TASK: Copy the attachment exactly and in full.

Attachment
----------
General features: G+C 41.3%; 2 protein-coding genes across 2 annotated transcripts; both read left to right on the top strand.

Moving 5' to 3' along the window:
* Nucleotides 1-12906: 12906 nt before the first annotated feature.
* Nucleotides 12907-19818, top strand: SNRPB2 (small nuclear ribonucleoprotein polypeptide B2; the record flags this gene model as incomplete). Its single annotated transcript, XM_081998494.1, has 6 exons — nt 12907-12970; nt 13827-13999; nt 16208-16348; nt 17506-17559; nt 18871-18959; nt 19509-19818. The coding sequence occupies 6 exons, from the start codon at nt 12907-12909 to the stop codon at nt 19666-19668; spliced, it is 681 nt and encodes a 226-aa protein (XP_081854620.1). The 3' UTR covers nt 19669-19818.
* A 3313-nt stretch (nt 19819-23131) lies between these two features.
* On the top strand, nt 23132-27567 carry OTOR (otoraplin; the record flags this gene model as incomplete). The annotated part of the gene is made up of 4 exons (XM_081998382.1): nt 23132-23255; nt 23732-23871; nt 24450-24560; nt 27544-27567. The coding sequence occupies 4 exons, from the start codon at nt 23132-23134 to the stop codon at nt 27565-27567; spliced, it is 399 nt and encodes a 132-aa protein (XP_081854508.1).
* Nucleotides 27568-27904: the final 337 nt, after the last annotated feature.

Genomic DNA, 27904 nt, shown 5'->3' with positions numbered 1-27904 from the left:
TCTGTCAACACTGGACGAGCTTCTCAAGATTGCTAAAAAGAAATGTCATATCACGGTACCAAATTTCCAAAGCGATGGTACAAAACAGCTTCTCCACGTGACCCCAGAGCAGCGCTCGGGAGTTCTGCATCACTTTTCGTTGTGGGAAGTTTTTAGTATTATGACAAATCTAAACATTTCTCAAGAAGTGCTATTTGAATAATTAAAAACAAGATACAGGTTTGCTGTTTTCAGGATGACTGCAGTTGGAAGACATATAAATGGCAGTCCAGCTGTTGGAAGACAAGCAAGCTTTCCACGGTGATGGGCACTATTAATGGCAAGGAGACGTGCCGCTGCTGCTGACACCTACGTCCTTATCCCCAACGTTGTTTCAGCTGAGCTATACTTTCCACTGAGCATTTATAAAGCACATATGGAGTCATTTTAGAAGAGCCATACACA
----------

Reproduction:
General features: G+C 41.3%; 2 protein-coding genes across 2 annotated transcripts; both read left to right on the top strand.

Moving 5' to 3' along the window:
* Nucleotides 1-12906: 12906 nt before the first annotated feature.
* Nucleotides 12907-19818, top strand: SNRPB2 (small nuclear ribonucleoprotein polypeptide B2; the record flags this gene model as incomplete). Its single annotated transcript, XM_081998494.1, has 6 exons — nt 12907-12970; nt 13827-13999; nt 16208-16348; nt 17506-17559; nt 18871-18959; nt 19509-19818. The coding sequence occupies 6 exons, from the start codon at nt 12907-12909 to the stop codon at nt 19666-19668; spliced, it is 681 nt and encodes a 226-aa protein (XP_081854620.1). The 3' UTR covers nt 19669-19818.
* A 3313-nt stretch (nt 19819-23131) lies between these two features.
* On the top strand, nt 23132-27567 carry OTOR (otoraplin; the record flags this gene model as incomplete). The annotated part of the gene is made up of 4 exons (XM_081998382.1): nt 23132-23255; nt 23732-23871; nt 24450-24560; nt 27544-27567. The coding sequence occupies 4 exons, from the start codon at nt 23132-23134 to the stop codon at nt 27565-27567; spliced, it is 399 nt and encodes a 132-aa protein (XP_081854508.1).
* Nucleotides 27568-27904: the final 337 nt, after the last annotated feature.

Genomic DNA, 27904 nt, shown 5'->3' with positions numbered 1-27904 from the left:
TCTGTCAACACTGGACGAGCTTCTCAAGATTGCTAAAAAGAAATGTCATATCACGGTACCAAATTTCCAAAGCGATGGTACAAAACAGCTTCTCCACGTGACCCCAGAGCAGCGCTCGGGAGTTCTGCATCACTTTTCGTTGTGGGAAGTTTTTAGTATTATGACAAATCTAAACATTTCTCAAGAAGTGCTATTTGAATAATTAAAAACAAGATACAGGTTTGCTGTTTTCAGGATGACTGCAGTTGGAAGACATATAAATGGCAGTCCAGCTGTTGGAAGACAAGCAAGCTTTCCACGGTGATGGGCACTATTAATGGCAAGGAGACGTGCCGCTGCTGCTGACACCTACGTCCTTATCCCCAACGTTGTTTCAGCTGAGCTATACTTTCCACTGAGCATTTATAAAGCACATATGGAGTCATTTTAGAAGAGCCATACACA